Heat Value of Firewood    


Certain tree varieties produce firewood that gives off more heat than others. Osage orange, honeylocust, black locust, bur and post oaks all have high heat values. However, osage orange firewood tends to spark which can be dangerous, especially in an open fire. If you’re harvesting your own firewood, it is beneficial to note wood from certain species, such as black locust and elms, is difficult to split.

The Kansas Forest Service has published a great resource for landowners about this topic: “Managing your Woodland for Firewood”.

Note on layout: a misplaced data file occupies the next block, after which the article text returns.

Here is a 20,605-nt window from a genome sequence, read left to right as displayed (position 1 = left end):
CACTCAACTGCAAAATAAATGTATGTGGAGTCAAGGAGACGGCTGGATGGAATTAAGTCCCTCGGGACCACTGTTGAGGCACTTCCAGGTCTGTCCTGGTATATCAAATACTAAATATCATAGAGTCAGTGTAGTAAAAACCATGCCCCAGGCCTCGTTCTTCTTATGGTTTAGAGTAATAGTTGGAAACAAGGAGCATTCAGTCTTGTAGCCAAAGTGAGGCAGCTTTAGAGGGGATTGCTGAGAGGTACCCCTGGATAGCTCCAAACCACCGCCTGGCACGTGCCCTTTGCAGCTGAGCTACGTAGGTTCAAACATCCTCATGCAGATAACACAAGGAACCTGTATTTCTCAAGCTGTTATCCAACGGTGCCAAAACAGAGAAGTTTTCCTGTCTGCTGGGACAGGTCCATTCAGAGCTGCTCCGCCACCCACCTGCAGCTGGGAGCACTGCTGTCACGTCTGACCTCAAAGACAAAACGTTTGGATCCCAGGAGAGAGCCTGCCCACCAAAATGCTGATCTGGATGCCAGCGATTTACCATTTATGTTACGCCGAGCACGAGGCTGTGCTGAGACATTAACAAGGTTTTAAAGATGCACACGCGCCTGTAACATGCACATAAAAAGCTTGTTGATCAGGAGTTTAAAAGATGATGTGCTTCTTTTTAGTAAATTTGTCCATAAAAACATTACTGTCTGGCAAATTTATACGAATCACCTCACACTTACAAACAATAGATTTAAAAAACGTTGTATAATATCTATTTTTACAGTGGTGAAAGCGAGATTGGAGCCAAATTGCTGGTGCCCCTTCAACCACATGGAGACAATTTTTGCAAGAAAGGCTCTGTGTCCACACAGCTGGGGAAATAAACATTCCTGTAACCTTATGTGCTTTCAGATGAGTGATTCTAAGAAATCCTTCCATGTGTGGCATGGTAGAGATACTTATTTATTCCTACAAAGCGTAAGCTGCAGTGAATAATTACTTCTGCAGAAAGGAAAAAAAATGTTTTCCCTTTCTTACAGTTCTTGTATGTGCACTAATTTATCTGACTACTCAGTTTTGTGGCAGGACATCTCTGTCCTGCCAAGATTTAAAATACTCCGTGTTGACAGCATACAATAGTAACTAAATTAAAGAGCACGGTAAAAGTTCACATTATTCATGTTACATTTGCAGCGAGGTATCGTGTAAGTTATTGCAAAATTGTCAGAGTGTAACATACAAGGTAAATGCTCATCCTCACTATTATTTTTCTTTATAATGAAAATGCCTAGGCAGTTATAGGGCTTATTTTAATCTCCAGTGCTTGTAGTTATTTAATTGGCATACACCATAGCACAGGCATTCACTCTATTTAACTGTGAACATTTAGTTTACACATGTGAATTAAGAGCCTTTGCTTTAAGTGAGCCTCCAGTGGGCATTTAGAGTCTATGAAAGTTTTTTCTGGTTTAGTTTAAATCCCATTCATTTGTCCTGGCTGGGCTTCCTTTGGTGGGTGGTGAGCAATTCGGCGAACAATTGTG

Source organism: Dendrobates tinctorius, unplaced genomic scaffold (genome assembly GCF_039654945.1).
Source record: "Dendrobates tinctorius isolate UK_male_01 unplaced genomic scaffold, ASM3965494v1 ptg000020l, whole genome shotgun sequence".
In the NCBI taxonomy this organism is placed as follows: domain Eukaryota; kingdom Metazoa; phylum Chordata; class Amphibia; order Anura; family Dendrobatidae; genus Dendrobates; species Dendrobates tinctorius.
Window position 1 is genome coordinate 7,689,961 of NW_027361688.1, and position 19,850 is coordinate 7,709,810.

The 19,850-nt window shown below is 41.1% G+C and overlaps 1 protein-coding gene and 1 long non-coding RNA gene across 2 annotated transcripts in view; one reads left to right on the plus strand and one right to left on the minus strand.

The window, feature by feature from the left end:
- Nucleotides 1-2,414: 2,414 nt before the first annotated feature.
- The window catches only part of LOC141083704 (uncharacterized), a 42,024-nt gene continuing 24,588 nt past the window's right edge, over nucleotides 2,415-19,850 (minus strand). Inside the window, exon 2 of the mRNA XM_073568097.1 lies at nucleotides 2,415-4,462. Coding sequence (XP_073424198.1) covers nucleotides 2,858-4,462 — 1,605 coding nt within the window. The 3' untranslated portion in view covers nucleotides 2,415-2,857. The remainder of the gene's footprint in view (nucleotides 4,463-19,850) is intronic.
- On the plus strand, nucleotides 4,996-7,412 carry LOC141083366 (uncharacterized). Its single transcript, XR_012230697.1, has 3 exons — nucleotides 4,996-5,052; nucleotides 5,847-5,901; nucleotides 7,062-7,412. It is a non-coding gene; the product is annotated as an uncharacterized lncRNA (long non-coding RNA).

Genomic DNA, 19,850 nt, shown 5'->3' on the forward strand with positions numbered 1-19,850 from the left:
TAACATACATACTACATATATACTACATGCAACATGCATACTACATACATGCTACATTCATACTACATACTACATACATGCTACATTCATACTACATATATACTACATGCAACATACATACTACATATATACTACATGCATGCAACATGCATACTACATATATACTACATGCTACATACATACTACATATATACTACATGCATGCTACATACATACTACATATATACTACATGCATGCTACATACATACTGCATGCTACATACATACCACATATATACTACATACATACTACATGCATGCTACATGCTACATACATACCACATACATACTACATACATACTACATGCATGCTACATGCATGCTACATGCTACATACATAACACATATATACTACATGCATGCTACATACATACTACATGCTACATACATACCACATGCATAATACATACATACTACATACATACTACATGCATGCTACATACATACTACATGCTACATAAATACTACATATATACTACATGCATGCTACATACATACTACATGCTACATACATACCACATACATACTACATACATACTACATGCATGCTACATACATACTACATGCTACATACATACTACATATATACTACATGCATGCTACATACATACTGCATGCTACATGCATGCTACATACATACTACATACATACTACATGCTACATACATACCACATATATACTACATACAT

Homeowners who plan to purchase firewood should buy local to avoid spreading pests including Emerald Ash Borer. The chart below ranks the woodland species in terms of the heat value (measured in British Thermal Units, BTUs) per cord of wood. A cord is the amount of wood, stacked well, in a pile that measures 4 feet wide by 8 feet long by 4 feet high. Higher BTU values indicate more heat produced. (Cynthia Domenghini)


Tree Variety BTU  
Ash, Green 22.8  
Cottonwood 15.9  
Elm, American 19.8 Difficult to split
Elm, Red 20.6 Difficult to split
Elm, Siberian 20.9 Difficult to split
Hackberry 21.0  
Honeylocust 25.6  
Locust, Black 28.3 Difficult to split
Maple, Sugar 24.0  
Maple, Silver 18.9  
Mulberry 25.3  
Oak, Red 24.0  
Oak, Bur 24.9  
Oak, Post 25.6  
Osage Orange 32.6 Tends to spark
Sycamore 19.5 Difficult to split
Walnut, Black 21.8  


Cynthia Domenghini, Instructor and Horticulture Extension Specialist


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